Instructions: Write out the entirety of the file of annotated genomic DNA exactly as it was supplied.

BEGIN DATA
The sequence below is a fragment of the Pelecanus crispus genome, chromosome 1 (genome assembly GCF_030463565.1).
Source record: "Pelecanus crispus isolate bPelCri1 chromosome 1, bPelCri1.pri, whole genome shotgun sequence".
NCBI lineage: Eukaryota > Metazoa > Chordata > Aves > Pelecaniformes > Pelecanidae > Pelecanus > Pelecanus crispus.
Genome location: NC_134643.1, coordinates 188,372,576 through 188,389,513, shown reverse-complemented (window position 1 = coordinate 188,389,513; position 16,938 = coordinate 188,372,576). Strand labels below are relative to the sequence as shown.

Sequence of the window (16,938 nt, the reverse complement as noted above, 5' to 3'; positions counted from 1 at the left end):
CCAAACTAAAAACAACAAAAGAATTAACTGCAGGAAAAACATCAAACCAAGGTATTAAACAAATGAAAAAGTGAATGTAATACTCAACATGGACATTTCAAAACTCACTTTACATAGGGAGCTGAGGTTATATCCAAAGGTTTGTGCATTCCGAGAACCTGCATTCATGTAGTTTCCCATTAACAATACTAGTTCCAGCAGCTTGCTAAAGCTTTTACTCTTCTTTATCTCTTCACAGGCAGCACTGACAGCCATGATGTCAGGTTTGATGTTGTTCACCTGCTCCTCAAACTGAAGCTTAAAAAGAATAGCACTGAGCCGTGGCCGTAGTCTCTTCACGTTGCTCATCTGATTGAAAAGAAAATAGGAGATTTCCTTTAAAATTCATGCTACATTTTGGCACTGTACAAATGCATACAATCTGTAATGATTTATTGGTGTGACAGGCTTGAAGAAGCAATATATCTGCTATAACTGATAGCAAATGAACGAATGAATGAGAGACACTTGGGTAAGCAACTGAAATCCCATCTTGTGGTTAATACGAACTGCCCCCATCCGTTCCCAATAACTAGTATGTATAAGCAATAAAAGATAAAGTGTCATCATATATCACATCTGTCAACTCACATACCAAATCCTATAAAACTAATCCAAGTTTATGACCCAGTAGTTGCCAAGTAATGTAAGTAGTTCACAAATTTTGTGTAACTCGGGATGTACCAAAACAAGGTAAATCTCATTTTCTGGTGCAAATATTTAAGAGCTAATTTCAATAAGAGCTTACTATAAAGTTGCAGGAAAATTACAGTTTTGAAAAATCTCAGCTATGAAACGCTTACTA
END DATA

The sequence below is a fragment of the Pelecanus crispus genome, chromosome 1 (genome assembly GCF_030463565.1).
Source record: "Pelecanus crispus isolate bPelCri1 chromosome 1, bPelCri1.pri, whole genome shotgun sequence".
NCBI lineage: Eukaryota > Metazoa > Chordata > Aves > Pelecaniformes > Pelecanidae > Pelecanus > Pelecanus crispus.
Genome location: NC_134643.1, coordinates 188,372,576 through 188,389,513, shown reverse-complemented (window position 1 = coordinate 188,389,513; position 16,938 = coordinate 188,372,576). Strand labels below are relative to the sequence as shown.

Sequence of the window (16,938 nt, the reverse complement as noted above, 5' to 3'; positions counted from 1 at the left end):
CCAAACTAAAAACAACAAAAGAATTAACTGCAGGAAAAACATCAAACCAAGGTATTAAACAAATGAAAAAGTGAATGTAATACTCAACATGGACATTTCAAAACTCACTTTACATAGGGAGCTGAGGTTATATCCAAAGGTTTGTGCATTCCGAGAACCTGCATTCATGTAGTTTCCCATTAACAATACTAGTTCCAGCAGCTTGCTAAAGCTTTTACTCTTCTTTATCTCTTCACAGGCAGCACTGACAGCCATGATGTCAGGTTTGATGTTGTTCACCTGCTCCTCAAACTGAAGCTTAAAAAGAATAGCACTGAGCCGTGGCCGTAGTCTCTTCACGTTGCTCATCTGATTGAAAAGAAAATAGGAGATTTCCTTTAAAATTCATGCTACATTTTGGCACTGTACAAATGCATACAATCTGTAATGATTTATTGGTGTGACAGGCTTGAAGAAGCAATATATCTGCTATAACTGATAGCAAATGAACGAATGAATGAGAGACACTTGGGTAAGCAACTGAAATCCCATCTTGTGGTTAATACGAACTGCCCCCATCCGTTCCCAATAACTAGTATGTATAAGCAATAAAAGATAAAGTGTCATCATATATCACATCTGTCAACTCACATACCAAATCCTATAAAACTAATCCAAGTTTATGACCCAGTAGTTGCCAAGTAATGTAAGTAGTTCACAAATTTTGTGTAACTCGGGATGTACCAAAACAAGGTAAATCTCATTTTCTGGTGCAAATATTTAAGAGCTAATTTCAATAAGAGCTTACTATAAAGTTGCAGGAAAATTACAGTTTTGAAAAATCTCAGCTATGAAACGCTTACTA